The Washington PostDemocracy Dies in Darkness

Move over, Sunny and Bo. A new breed of presidential dog may be coming in January.

Bo, left, and Sunny on the South Lawn in this photo released on Aug. 19, 2013, by the White House. (Pete Souza/White House via Reuters)
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President Obama isn’t the only one whose office will have a new occupant next year — there’s also that ceremonial title of first dog to be filled, America.

So who’s up for the job, the description of which basically includes playing fetch on the South Lawn and starring in adorable holiday videos?

First, let’s meet Maisie and Tally, the dogs owned by Hillary and Bill Clinton.

Tally, according to the Presidential Pet Museum, is a black and white toy poodle mix who’s about 6. (Hillary Clinton has said they adopted her to help friskify their aging retriever, Seamus, the great-nephew of their last White House dog, Buddy, both of whom have since passed on to the great dog park in the sky.)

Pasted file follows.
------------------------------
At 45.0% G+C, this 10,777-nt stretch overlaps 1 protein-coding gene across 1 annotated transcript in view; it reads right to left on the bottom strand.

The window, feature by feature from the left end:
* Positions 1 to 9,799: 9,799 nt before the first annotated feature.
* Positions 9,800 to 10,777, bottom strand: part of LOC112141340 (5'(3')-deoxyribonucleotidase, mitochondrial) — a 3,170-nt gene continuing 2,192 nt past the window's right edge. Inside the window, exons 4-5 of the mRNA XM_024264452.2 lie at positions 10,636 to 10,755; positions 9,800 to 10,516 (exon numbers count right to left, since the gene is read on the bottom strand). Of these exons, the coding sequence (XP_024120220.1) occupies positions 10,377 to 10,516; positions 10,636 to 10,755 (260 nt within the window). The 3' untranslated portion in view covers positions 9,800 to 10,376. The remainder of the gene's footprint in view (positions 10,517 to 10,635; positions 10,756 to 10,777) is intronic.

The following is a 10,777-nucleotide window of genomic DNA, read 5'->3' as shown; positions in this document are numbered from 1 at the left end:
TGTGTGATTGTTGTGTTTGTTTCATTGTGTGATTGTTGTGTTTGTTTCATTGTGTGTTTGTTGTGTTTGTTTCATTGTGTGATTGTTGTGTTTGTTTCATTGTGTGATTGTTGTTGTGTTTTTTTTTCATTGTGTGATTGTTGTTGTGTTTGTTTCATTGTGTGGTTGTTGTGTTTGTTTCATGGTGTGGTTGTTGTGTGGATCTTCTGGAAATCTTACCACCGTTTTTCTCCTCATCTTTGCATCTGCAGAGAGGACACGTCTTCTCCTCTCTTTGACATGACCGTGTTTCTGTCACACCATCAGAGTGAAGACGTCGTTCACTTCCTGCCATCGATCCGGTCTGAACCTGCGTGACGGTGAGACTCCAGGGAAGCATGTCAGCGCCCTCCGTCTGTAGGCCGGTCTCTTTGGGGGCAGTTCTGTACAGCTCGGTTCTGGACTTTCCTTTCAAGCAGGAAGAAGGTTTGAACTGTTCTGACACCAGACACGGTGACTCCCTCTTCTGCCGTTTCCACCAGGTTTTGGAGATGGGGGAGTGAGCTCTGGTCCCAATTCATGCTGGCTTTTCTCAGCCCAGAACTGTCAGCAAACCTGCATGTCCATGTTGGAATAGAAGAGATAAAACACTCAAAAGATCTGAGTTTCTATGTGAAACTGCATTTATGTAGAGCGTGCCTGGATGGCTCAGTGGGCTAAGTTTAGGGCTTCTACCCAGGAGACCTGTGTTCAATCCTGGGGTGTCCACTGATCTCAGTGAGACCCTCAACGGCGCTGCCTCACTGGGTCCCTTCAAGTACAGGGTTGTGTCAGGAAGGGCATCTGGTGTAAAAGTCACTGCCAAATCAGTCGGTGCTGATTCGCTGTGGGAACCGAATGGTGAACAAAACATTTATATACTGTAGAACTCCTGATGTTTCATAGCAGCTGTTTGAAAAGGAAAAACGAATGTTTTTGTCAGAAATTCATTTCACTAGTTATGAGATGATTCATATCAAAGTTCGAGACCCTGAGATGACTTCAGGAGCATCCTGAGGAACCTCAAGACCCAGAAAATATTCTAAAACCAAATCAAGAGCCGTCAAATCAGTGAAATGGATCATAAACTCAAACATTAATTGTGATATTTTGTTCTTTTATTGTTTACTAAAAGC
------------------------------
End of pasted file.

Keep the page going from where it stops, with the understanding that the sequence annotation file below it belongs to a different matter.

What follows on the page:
The younger and slightly larger pup in the Clinton household is Maisie, a mutt whom dog experts identify as a likely poodle mix. They think this is Maisie:

Poodles have a long precedent in the White House. Dave Baker, the co-owner of the Presidential Pet Museum, points to Vicky, a French poodle belonging to President Richard M. Nixon’s daughter Julie and another French poodle, Gaullie, who was among the pack that President John F. Kennedy’s brood brought to the executive mansion. Long before that, President Grover Cleveland’s wife, Frances, had a dog of the same breed named Hector (she also kept birds).

On the other hand, Donald Trump and his family do not seem to have any pets — there’s no cat fur on those gilded chairs of his Manhattan penthouse, and no dog walker leading a Trump pooch out for walks in nearby Central Park.

Photos: Presidential pets – animals that have lived at the White House

Baker figures Trump would acquire one because every president since Teddy Roosevelt has, although the GOP candidate has shown little interest in otherwise conforming to the norms of presidential aspirants. Besides, Trump seems to hold pups in low regard: “dog” is one of his go-to insults.

But he is all about branding, so the question of breed would surely be important. “Would he go with something regal, like a greyhound?” Baker wondered. “Something protective, like a German shepherd, or something more down-to-earth, like a Labrador retriever?”